Alex Karei, marketing director for Webspec Design, blogs about web strategy.
As individuals in the business world, many of us have been tasked with helping clients move along the “buyer journey.” After all, without a buyer, we wouldn’t have a business, now would we? But, just in case you’re not sure what I’m referring to, the buyer journey is typically defined in three phases.
Stage one: Discovery
At this phase, your potential buyer doesn’t know you exist. They may not even know they have a need you can address as a company. Typically, they’re experiencing symptoms of a problem at this stage, and beginning research to address said problem.
Stage two: Consideration
Buyers know they have a solvable need, and they likely know about several companies that can address that need for them in different ways. In essence, the client has clearly defined the problem, and is now in full-on research mode for the best solution
Stage three: Decision
Here, your buyer has now decided what the best approach is to their need. They’ve identified vendors who can solve this problem, and are now narrowing the list to select the final vendor they’d like to go with.
As you consider your website and other digital marketing efforts, it’s important to keep the buyer journey in mind. Read and think about the following real-life situation. Do you think it’s realistic?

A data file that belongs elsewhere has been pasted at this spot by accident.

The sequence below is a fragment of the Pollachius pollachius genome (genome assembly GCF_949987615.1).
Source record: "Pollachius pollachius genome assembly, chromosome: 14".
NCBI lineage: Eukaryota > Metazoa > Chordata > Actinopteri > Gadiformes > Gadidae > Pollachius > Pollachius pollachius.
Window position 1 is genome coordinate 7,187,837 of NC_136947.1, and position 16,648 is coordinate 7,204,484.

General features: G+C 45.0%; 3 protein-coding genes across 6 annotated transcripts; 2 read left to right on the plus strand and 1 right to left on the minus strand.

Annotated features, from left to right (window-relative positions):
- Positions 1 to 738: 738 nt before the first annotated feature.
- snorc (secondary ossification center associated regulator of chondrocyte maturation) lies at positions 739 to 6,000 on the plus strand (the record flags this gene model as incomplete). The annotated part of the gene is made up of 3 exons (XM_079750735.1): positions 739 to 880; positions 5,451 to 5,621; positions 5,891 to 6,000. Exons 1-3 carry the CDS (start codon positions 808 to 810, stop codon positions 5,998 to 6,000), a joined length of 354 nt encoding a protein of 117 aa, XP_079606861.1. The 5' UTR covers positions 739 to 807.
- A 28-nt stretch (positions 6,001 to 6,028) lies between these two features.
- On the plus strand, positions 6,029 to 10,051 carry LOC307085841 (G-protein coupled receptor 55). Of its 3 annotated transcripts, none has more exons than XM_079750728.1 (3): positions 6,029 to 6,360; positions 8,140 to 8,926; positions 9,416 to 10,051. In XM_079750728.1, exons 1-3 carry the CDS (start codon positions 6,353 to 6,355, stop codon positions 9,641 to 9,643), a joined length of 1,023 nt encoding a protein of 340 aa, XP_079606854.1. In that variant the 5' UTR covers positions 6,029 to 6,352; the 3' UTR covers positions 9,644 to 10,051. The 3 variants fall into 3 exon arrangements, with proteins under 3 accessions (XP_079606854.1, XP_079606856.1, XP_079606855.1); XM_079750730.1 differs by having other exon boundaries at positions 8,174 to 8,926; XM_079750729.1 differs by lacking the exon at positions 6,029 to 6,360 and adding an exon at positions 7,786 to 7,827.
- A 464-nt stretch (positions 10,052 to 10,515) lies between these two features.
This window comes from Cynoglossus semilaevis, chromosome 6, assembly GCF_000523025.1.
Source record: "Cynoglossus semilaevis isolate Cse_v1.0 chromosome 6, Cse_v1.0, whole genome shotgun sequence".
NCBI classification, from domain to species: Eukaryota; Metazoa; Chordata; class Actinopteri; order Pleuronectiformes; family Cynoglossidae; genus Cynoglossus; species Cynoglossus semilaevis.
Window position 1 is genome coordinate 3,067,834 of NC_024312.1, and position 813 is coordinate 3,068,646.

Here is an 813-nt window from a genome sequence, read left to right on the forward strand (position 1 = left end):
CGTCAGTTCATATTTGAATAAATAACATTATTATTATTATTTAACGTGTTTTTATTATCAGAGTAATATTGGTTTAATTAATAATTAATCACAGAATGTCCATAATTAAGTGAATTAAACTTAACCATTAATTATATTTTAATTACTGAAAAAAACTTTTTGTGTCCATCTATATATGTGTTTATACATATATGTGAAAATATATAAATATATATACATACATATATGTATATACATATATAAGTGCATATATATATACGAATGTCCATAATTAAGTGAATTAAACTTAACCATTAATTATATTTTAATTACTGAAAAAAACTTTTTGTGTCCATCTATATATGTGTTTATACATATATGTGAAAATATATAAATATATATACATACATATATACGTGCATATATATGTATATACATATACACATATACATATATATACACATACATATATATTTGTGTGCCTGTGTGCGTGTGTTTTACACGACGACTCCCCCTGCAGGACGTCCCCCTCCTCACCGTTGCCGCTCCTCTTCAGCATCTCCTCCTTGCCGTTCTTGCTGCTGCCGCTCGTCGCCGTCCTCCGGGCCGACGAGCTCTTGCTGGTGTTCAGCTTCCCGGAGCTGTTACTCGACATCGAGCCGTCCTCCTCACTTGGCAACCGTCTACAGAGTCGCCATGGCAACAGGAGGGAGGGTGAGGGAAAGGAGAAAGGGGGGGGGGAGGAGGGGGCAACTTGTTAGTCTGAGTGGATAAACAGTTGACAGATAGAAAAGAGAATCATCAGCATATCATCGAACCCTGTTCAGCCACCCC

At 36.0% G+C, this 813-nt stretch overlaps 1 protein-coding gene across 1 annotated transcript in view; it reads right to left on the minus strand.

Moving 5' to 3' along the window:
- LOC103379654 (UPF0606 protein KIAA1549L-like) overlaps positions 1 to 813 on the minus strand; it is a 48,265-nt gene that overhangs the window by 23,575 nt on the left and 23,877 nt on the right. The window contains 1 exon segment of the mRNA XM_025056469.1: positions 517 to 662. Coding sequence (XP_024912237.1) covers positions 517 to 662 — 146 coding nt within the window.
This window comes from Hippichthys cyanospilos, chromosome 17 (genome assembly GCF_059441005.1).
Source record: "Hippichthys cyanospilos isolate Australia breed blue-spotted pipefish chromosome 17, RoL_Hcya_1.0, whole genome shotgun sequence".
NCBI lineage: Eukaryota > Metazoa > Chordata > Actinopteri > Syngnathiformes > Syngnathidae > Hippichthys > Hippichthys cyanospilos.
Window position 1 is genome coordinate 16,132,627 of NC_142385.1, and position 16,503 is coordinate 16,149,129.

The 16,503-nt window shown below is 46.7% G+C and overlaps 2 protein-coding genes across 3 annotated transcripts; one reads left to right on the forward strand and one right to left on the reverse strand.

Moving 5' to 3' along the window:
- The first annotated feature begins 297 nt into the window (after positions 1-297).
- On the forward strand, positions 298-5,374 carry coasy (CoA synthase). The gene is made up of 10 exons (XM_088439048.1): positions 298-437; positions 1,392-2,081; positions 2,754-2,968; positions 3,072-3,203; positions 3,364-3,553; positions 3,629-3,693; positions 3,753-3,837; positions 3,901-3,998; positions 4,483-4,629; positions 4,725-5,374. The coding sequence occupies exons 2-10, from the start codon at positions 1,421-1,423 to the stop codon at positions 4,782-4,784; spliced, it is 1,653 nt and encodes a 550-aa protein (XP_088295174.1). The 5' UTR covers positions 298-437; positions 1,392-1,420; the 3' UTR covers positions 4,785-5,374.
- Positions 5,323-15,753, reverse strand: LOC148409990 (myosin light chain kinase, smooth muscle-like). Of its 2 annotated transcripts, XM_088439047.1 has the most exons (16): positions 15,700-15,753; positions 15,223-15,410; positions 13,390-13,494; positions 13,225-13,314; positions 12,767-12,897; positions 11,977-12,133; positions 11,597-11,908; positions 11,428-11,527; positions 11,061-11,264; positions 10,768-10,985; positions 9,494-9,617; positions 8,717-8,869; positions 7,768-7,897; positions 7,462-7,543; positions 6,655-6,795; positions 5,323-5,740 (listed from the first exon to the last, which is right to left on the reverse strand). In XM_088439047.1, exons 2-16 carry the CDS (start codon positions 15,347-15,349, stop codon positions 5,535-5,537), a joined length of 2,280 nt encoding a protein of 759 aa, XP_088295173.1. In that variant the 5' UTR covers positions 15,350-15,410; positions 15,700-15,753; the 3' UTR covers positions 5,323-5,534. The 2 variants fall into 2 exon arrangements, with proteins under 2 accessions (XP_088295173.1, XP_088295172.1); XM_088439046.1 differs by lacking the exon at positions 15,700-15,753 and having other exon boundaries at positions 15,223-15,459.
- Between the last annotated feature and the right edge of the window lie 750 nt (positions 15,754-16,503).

Susie Smith drives home from work, thinking through her to-do list for the evening. “I don’t have time to purchase groceries for dinner tonight,” she thinks. “Let’s see, I could go out to eat. Or maybe I should get takeout? Maybe ... Wouldn’t it be nice if someone would just shop for me? I hate spending all the time weaving through aisles. Wait! I know there’s a local grocery that will shop and deliver the food to my house for me. That’s what I’ll do.”
Now, you might have gotten the point that “Susie” was thinking about Hy-Vee’s newer Aisles Online service. However, Susie would have never known about that service if Hy-Vee hadn’t marketed it to her. And, if they didn’t? She wouldn’t have known that service was an option, and therefore, might have gone to the typical takeout solution automatically.
Now that we’ve clarified (on a high level) what a buyer’s journey is, I’m going to spend my next few posts on IowaBiz discussing some ways that each of these stages can be considered throughout your website and digital marketing strategies. I’m excited to help you think about how to better align those stages with what you’re doing in your current web strategy.
First up: why you should consider “Discovery” first and foremost for your company’s web strategy. Stay tuned!